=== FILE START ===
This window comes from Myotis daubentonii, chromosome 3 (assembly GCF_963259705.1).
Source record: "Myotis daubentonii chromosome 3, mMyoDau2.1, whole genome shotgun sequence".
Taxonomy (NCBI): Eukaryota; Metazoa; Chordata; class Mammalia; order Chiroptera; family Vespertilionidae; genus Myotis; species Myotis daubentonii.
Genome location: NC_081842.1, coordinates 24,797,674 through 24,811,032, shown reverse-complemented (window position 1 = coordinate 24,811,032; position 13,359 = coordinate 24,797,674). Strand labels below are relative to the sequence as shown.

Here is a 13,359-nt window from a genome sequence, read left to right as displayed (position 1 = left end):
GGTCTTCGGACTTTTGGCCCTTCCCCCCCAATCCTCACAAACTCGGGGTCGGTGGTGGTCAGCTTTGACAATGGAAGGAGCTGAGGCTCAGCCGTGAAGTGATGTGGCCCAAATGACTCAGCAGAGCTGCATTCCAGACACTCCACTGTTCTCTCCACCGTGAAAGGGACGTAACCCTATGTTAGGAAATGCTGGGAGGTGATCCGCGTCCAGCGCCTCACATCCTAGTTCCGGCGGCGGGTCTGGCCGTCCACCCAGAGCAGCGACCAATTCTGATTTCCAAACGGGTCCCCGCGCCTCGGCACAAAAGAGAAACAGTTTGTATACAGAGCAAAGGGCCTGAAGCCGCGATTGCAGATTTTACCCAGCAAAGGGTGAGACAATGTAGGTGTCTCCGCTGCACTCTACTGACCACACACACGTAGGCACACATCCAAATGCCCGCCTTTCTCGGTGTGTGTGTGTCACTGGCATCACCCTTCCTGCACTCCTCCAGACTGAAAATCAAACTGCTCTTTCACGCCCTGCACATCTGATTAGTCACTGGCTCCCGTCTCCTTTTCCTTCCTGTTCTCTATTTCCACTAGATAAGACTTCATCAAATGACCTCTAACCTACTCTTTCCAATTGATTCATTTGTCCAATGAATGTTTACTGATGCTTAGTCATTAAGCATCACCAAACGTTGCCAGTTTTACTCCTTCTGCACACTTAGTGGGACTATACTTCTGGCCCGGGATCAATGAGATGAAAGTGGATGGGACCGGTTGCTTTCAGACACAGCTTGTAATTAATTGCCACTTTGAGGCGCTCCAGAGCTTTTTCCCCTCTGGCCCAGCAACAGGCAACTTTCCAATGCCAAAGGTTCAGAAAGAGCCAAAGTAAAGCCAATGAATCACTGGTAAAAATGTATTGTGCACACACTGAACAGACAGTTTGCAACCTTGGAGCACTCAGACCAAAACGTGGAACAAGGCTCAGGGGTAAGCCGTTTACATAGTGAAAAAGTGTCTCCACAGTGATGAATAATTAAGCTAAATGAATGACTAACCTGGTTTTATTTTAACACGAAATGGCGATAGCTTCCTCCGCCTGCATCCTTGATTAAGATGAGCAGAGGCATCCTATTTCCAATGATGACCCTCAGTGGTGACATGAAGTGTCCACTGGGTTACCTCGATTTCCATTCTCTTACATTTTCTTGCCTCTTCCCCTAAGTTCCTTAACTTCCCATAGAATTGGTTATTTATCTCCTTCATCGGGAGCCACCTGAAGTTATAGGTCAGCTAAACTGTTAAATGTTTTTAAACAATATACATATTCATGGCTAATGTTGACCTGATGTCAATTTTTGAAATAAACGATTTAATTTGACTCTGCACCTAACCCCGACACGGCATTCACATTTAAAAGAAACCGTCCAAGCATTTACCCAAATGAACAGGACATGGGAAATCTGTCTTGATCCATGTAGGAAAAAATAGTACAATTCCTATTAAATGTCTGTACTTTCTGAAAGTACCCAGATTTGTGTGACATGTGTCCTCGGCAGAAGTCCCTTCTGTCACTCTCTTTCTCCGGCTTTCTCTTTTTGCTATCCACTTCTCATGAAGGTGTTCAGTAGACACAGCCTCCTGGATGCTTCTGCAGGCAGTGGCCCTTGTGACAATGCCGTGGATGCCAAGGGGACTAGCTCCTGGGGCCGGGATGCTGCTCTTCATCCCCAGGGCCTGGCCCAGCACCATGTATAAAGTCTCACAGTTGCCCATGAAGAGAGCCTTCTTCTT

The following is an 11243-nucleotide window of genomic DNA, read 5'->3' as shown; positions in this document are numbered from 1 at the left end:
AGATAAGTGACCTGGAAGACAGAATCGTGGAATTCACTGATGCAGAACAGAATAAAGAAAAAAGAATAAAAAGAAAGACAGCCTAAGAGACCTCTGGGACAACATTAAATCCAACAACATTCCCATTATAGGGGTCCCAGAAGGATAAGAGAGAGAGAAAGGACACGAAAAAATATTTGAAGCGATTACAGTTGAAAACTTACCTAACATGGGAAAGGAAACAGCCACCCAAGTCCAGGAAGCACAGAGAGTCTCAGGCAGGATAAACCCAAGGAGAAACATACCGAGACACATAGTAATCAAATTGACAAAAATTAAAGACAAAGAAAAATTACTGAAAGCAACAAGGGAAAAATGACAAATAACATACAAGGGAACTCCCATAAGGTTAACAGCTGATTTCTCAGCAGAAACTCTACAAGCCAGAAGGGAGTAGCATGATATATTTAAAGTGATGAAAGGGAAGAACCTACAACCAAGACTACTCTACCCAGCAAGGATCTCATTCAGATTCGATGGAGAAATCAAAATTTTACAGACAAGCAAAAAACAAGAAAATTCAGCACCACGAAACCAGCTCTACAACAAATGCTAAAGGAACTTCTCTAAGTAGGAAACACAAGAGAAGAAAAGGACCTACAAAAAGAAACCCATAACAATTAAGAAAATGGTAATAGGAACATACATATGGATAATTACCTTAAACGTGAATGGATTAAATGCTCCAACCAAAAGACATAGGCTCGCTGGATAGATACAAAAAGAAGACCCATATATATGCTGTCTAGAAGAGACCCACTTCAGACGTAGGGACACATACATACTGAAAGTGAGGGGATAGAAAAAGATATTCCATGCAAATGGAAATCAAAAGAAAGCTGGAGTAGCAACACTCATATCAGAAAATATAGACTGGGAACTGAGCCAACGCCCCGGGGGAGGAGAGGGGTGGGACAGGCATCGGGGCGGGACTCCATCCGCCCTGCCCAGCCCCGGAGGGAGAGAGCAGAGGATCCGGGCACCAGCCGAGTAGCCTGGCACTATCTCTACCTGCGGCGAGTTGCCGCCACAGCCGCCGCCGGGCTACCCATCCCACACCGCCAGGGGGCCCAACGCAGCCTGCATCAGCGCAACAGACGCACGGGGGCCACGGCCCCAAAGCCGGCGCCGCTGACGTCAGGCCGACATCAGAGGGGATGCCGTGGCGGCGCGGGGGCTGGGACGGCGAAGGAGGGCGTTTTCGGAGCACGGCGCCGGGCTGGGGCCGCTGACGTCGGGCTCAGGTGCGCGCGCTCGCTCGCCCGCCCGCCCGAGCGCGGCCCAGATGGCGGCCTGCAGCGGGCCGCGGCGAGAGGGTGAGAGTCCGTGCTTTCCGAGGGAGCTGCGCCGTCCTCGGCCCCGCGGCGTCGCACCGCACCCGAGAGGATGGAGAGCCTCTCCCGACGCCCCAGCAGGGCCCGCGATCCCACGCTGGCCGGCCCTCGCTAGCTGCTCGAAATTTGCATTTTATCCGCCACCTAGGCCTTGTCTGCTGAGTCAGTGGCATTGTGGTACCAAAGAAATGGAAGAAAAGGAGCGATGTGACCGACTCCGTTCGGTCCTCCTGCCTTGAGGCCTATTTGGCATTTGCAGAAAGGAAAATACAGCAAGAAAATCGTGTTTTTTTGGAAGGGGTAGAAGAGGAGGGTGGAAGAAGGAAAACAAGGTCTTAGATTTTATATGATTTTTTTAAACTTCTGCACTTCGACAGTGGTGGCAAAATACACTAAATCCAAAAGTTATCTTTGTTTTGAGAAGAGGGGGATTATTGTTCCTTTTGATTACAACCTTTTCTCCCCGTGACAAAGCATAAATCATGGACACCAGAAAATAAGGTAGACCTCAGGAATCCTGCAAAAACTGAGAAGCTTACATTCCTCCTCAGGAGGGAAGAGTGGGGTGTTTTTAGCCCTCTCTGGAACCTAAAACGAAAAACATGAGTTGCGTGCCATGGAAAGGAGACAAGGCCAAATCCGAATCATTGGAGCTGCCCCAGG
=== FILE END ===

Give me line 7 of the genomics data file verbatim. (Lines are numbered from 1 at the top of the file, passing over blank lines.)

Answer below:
The following is an 11243-nucleotide window of genomic DNA, read 5'->3' as shown; positions in this document are numbered from 1 at the left end: